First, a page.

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UN Warns Of Rise In Alcohol-Related Deaths

Nearly 4 percent of all deaths worldwide are related to alcohol abuse, according to a new report from the World Health Organization. Annual consumption of pure alcohol was the equivalent of 6.1 liters per person across the world in 2005. The United States consumed 9.4 liters per person -- nearly 70 percent was beer and wine, the rest liquor.

Worldwide consumption in 2005 was equal to 6.13 litres of pure alcohol consumed per person aged 15 years or older, according to the report. Analysis from 2001-2005 showed countries in the WHO Americas, European, Eastern Mediterranean and Western Pacific regions had relatively stable consumption levels during that time; but marked increases were seen in Africa and South-East Asia during the five-year period.
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Above: Worldwide consumption in 2005 was equal to 6.13 litres of pure alcohol consumed per person aged 15 years or older, according to the report. Analysis from 2001-2005 showed countries in the WHO Americas, European, Eastern Mediterranean and Western Pacific regions had relatively stable consumption levels during that time; but marked increases were seen in Africa and South-East Asia during the five-year period.

Susan Bower, deputy director of Alcohol and Drug Services for the County of San Diego, said San Diego’s indicators show slight increases since 2006 for the number of people seeking treatment for alcohol abuse. But she said alcohol-related emergency department discharges have risen significantly.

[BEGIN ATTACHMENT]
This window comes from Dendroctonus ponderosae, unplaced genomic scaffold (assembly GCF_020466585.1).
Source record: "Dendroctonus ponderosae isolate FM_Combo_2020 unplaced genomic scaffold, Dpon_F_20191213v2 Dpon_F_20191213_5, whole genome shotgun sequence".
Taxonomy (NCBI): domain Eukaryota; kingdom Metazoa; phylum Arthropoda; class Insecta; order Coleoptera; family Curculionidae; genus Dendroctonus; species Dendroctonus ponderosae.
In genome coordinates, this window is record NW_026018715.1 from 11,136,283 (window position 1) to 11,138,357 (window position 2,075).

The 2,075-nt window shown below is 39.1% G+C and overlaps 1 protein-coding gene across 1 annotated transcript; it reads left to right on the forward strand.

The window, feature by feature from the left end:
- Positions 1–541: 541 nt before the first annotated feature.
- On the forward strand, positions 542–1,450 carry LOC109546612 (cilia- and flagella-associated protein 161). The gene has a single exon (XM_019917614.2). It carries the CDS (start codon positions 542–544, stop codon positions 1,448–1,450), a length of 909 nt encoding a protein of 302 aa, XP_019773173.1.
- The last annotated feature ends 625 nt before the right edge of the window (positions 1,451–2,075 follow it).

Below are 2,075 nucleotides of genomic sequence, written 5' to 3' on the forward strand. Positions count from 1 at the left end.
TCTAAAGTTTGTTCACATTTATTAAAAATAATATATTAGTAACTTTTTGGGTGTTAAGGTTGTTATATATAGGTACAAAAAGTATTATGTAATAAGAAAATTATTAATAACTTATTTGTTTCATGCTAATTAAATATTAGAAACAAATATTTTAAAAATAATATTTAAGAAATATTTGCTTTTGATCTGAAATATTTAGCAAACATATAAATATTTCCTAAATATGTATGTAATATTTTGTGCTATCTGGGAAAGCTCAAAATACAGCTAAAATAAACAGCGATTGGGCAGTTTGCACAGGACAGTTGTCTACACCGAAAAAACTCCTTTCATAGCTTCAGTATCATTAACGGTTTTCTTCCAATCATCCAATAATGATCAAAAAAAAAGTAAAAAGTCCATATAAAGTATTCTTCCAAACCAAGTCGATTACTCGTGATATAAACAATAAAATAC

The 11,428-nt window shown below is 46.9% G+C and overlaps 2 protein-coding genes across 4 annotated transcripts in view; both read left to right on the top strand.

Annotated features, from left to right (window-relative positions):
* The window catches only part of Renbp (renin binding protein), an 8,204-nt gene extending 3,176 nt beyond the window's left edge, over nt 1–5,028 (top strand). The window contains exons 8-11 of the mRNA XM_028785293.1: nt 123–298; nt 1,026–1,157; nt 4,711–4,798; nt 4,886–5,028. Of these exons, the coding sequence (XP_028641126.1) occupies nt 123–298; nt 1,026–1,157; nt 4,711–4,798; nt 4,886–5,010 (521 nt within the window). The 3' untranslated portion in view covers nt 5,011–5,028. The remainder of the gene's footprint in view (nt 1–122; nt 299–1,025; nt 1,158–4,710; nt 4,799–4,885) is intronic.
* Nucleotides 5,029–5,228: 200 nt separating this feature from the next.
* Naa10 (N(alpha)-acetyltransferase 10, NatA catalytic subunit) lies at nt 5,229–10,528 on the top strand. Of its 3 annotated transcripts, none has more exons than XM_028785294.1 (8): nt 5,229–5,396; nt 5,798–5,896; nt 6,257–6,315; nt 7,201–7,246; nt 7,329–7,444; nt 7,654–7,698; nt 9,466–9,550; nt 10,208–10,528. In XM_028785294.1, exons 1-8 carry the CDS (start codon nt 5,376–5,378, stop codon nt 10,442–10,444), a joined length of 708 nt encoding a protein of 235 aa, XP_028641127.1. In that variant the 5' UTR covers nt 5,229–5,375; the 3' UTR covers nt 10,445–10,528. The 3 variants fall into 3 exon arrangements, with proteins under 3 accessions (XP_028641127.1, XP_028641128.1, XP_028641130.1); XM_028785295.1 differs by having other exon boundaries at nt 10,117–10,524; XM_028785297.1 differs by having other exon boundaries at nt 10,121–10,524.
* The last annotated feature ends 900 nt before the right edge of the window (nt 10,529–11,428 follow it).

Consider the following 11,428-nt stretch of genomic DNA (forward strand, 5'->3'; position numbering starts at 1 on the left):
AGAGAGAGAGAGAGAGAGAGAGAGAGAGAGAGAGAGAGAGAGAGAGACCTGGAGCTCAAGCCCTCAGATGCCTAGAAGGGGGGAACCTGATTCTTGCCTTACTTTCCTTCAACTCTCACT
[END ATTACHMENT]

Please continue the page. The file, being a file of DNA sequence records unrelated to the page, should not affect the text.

"The rate of alcohol-related emergency department discharges increased by 33 percent from 2006 to 2009," said Bower.

Bower said the data refers to patients who were treated and discharged from emergency rooms in San Diego County, and does not represent all patients who go to the ER.

The main causes of alcohol-related deaths are injuries incurred when drunk, cancer, liver cirrhosis, heart disease and strokes.

"It's a killer and it's not good from a public health point of view,'' Melvin Freeman of South African's Ministry of Health and a contributor to the report, told reporters in Geneva.

Worldwide, over 6 percent of male deaths are related to alcohol, but only 1 percent of deaths in women. Almost one in 10 deaths among young people aged 15 to 29 is from alcohol-related causes — about 320,000 each year — the WHO said.

The global body's first report on the subject in seven years recommended that governments raise alcohol taxes, restrict sales, promote alcoholism prevention and treatment programs, and ban some alcohol advertising.

The Associated Press contributed to the information in this report.

Comments

Avatar image for user 'Dalpayphred'

Dalpayphred | February 18, 2011 at 6:14 a.m. ― 3 years, 1 month ago

One would have to to agree alcohol is related to preventable tragedy.

Four percent of an estimated 56 million deaths per year* is a notable total of just over 2.2 million world wide. The question is how will modified behavior change these statistics. Four percent is outside the first and second standard deviations. That is to say; research knows this will happen, just not when and where.

International treaties such as the one governed by the W.H.O. allow recommendations by member nations. This provides for a curious feature within medical statistics. Those nations who culturally prohibit alcohol may comment of the deviation encountered by those who do permit consumption.
This may be considered a deliberate act to influence the policies of other nations.

By all means excessive alcohol consumption is more costly to those nations with advanced technologies. It is also a reflection of Civil Liberties.

*http://www.medindia.net/patients/calculators/world-death-clock.asp

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